Powdercoat preparation time for the Monster Project. Even though I had so many things mapped out in my head, it always takes longer to do once you’re in it. Similar to me taking off my rear shock and taking the swing arm apart. Oh it’s just a few bolts, right… RIGHT?! WRONG… so wrong.
Combine the fact that this bike was somewhat neglected and abused before I got it with the reality that I’m still learning as I go… it took me like 2 hours. I started at almost 12am (blame my insomnia). Needless to say I was tired as hell the next day at work. It started with Heath dropping off my frame, all tail chopped and with new steering stops.
It’s funny to see the bike back right where it started when Heath and I hauled it away to my house right after I got it… alllll the way back last May. MAY for chrisakes! I then hauled the almost-motorcycle into work and stashed it next to me at my desk to I could gaze upon it lovingly. I may have sat on it and made vroom vroom noises… but I never told you that.
That night the fun began near midnight as I previously mentioned, with my reject tool sets because I left my awesome new all black Husky socket set over at Justin’s house. DOH. Rather than trying to remember which direction these weird clips and bolts went, I just snapped some photos before bagging and labeling them.
It was only today, looking at this photo in large size, that I noticed the freaking spider… sitting there mocking me. Well, I’ll show you buddy… I bet you got shaken right the f*** off when I was whacking the crap out of that thing with a rubber mallet.
Removing the rear shock was not the hard part, oh no. In fact, that was relatively straight forward.
You may be wondering why was I whacking it with a rubber mallet. Allow me to explain the frustration I encountered. I don’t know what this business is called, but the strut like bracket thang that connects to the swing arm… has two bolts that go through either side of the mount. Of course one came out easy peasy, but the other was absolutely not budging. After wrassling with it, wondering if we were missing some extra tiny bolt or needed to unthread it… we decided to start hitting it with things. The rubber mallet did absolutely nothing. Well, besides kind of eff it up and leave big dents in the cheap POS. I even tried spraying super slick lube all over it before giving up on that. Finally, I grabbed a regular hammer and tapped it gently but with force, as straight on as I could so it wouldn’t meet any more resistance.
Yeah, it finally came out. And the problem was very apparent- it was fused from corrosion. Mmmm, RUST.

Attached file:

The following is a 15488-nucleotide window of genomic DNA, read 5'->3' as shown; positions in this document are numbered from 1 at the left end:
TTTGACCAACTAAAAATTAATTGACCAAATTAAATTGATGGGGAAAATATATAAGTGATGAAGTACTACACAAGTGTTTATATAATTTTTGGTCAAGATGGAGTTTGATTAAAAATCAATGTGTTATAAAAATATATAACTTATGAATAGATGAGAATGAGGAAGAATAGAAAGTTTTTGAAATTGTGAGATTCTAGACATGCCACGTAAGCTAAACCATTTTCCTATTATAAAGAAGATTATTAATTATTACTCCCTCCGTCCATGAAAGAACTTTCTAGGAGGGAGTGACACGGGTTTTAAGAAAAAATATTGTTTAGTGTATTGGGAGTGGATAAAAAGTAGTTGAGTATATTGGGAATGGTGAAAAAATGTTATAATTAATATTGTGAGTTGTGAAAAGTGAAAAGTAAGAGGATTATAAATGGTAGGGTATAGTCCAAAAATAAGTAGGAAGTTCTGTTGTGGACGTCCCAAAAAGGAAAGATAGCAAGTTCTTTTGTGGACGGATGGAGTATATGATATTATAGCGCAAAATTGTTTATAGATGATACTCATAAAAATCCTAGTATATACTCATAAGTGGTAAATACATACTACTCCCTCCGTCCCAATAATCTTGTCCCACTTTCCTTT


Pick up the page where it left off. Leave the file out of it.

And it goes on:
It doesn’t appear that the inside of this thing is completely damaged but I imagine I’ll need to do some work to make it safe. And obviously I’ll need to replace that bolt. Imagine if I had’ve just ridden this thing as it was… can you imagine that integral part of your bike just SNAPPING?! Screw that. At this point I’m super dirty, super tired, and realize I forgot to put latex gloves on again. I think I give up on that idea… unless I’m working with gasoline or serious chemicals- a little grease on the hands never hurt anyone.
Next up was taking off the extra little pieces like these end bits on the swing arm. Delerious and annoyed, I didn’t realize there is a tiny tiny tiny little screw that goes in the opposite end holding all this business together. I had to twist it all the way back in, and then all the way out again. Ah, c’est la vie.
The second one was even harder to manipulate than the first and after finally ripping it all apart I realize that tiny tiny tiny screw was bent. I really don’t even know how the crap that would happen. Anyone, anyone?
So finally… it is done. Finally. And here is the pile I am left with. A crazy dirty swing arm, corroded bits, bent screws… and my reject tools.
By the way- put your bolts and small parts in bags and LABEL THEM. Do it. You will thank me later.
All ready for powder coat, I crammed ‘em in my car to drop off with my friend Justin Knauer (from Icon Motosports) who happened to be getting a crap load of stuff powder coated and included mine in the bulk order! (Thank you sir!)
Next up was my wheels. These I didn’t take apart- Anthony at Bridge City Cycles said he’d take care of it for me. The wheels will be gold, the frame and swing arm will be black. It just so happens that my wheels fit perfectly in the back of my car. …with my Ouija board. haha.
Now, I play the waiting game more. Hurry up! …and wait.